desolate house, fortress, city, or the like.
      [1913 Webster]

            The Veian and the Gabian towers shall fall,
            And one promiscuous ruin cover all;
            Nor, after length of years, a stone betray
            The place where once the very ruins lay. --Addison.
      [1913 Webster]

            The labor of a day will not build up a virtuous
            habit on the ruins of an old and vicious character.
      [1913 Webster]

   4. The state of being dcayed, or of having become ruined or
      worthless; as, to be in ruins; to go to ruin.
      [1913 Webster]

   5. That which promotes injury, decay, or destruction.
      [1913 Webster]

            The errors of young men are the ruin of business.
      [1913 Webster]

   Syn: Destruction; downfall; perdition; fall; overthrow;
        subversion; defeat; bane; pest; mischief.
        [1913 Webster]

3. The Collaborative International Dictionary of English v.0.48
Ruin \Ru"in\, v. i.
   To fall to ruins; to go to ruin; to become decayed or
   dilapidated; to perish. [R.]
   [1913 Webster]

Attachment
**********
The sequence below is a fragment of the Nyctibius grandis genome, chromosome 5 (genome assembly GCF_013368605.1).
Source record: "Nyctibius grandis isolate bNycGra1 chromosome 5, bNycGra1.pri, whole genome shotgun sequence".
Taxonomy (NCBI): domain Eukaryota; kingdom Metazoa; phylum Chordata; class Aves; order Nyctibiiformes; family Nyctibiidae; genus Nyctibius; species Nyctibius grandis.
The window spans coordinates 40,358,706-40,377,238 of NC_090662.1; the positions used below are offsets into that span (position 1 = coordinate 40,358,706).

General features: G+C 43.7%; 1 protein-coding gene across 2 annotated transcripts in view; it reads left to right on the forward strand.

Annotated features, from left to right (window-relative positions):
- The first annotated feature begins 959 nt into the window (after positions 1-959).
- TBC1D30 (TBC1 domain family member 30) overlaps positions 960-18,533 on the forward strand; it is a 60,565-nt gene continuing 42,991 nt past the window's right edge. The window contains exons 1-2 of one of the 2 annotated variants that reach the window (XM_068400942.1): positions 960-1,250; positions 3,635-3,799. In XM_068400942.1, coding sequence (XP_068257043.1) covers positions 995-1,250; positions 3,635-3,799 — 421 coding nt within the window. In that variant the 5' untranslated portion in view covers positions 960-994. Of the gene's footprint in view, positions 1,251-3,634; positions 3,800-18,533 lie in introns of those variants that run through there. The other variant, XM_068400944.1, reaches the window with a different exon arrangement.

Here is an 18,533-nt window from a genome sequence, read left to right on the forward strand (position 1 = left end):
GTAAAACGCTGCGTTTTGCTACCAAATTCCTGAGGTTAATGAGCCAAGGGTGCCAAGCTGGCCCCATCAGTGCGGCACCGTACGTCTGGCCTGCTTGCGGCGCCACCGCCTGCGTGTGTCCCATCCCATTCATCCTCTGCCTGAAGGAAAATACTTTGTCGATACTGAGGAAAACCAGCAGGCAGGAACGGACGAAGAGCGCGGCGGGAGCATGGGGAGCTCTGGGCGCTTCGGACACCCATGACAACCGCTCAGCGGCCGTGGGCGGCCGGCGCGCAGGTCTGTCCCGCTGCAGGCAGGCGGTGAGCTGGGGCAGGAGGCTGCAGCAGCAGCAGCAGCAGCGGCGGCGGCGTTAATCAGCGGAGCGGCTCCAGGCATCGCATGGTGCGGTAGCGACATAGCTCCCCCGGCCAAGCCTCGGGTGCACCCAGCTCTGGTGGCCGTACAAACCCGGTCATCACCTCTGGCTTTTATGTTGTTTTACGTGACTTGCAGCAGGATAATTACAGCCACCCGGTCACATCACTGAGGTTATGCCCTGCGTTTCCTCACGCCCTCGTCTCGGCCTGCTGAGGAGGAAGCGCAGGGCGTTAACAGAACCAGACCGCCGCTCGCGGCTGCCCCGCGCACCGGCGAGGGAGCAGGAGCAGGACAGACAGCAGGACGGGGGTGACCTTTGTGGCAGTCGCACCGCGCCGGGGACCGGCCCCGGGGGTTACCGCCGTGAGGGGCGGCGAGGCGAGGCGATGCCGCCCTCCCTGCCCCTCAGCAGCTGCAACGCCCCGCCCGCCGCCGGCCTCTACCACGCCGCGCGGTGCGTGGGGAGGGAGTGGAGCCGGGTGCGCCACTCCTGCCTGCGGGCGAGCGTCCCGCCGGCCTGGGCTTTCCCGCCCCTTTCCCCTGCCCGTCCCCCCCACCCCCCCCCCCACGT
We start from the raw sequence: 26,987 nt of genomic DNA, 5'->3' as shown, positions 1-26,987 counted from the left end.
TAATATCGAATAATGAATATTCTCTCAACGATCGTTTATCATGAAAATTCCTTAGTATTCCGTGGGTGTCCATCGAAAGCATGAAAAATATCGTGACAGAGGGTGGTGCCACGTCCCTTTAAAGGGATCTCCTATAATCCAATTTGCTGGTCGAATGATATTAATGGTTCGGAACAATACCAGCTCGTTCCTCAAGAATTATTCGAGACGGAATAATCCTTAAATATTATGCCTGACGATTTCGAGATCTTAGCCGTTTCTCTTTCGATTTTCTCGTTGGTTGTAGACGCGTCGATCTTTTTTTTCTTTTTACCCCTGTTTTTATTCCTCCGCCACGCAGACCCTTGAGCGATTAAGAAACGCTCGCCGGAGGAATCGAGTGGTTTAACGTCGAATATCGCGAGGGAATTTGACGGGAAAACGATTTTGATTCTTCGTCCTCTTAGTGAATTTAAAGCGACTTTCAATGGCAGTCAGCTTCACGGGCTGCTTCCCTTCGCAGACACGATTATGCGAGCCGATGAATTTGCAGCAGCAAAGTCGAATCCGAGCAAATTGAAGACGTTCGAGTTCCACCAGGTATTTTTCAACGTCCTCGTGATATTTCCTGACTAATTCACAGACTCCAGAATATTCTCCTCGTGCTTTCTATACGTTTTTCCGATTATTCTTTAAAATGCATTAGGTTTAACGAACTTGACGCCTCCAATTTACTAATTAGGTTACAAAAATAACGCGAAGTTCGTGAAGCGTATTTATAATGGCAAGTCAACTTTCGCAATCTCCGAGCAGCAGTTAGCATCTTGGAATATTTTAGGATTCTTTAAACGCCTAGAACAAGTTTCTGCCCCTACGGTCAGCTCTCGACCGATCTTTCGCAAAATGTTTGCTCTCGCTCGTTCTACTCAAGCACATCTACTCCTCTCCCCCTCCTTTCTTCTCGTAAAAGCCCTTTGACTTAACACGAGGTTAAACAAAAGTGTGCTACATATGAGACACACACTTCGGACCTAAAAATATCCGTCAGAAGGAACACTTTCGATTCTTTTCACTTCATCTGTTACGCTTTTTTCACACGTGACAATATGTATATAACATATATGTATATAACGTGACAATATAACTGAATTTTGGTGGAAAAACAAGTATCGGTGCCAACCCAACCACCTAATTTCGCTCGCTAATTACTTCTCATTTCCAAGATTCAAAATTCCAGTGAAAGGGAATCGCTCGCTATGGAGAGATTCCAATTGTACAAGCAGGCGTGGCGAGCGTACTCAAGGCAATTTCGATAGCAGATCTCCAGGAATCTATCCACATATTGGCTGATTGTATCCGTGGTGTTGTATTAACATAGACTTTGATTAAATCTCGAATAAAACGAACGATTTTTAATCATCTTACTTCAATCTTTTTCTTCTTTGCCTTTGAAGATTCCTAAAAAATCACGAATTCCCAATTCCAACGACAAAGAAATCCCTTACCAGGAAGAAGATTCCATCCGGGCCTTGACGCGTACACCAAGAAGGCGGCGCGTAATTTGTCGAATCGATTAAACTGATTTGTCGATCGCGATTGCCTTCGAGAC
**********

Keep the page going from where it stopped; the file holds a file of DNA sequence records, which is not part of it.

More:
Though he his house of polished marble build,
         Yet shall it ruin like the moth's frail cell. --Sandys.
   [1913 Webster]

         If we are idle, and disturb the industrious in their
         business, we shall ruin the faster.      --Locke.
   [1913 Webster]

4. The Collaborative International Dictionary of English v.0.48
Ruin \Ru"in\, v. t. [imp. & p. p. Ruined;p. pr. & vb. n.
   Ruining.] [Cf. F. ruiner, LL. ruinare. See Ruin, n.]
   To bring to ruin; to cause to fall to pieces and decay; to
   make to perish; to bring to destruction; to bring to poverty
   or bankruptcy; to impair seriously; to damage essentially; to
   [1913 Webster]

         this mortal house I'll ruin.             --Shak.
   [1913 Webster]

         By thee raised, I ruin all my foes.      --Milton.
   [1913 Webster]

         The eyes of other people are the eyes that ruin us.
   [1913 Webster]

         By the fireside there are old men seated,
         Seeling ruined cities in the ashes.      --Longfellow.
   [1913 Webster]

5. The Devil's Dictionary (1881-1906)
RUIN, v.  To destroy.  Specifically, to destroy a maid's belief in the
virtue of maids.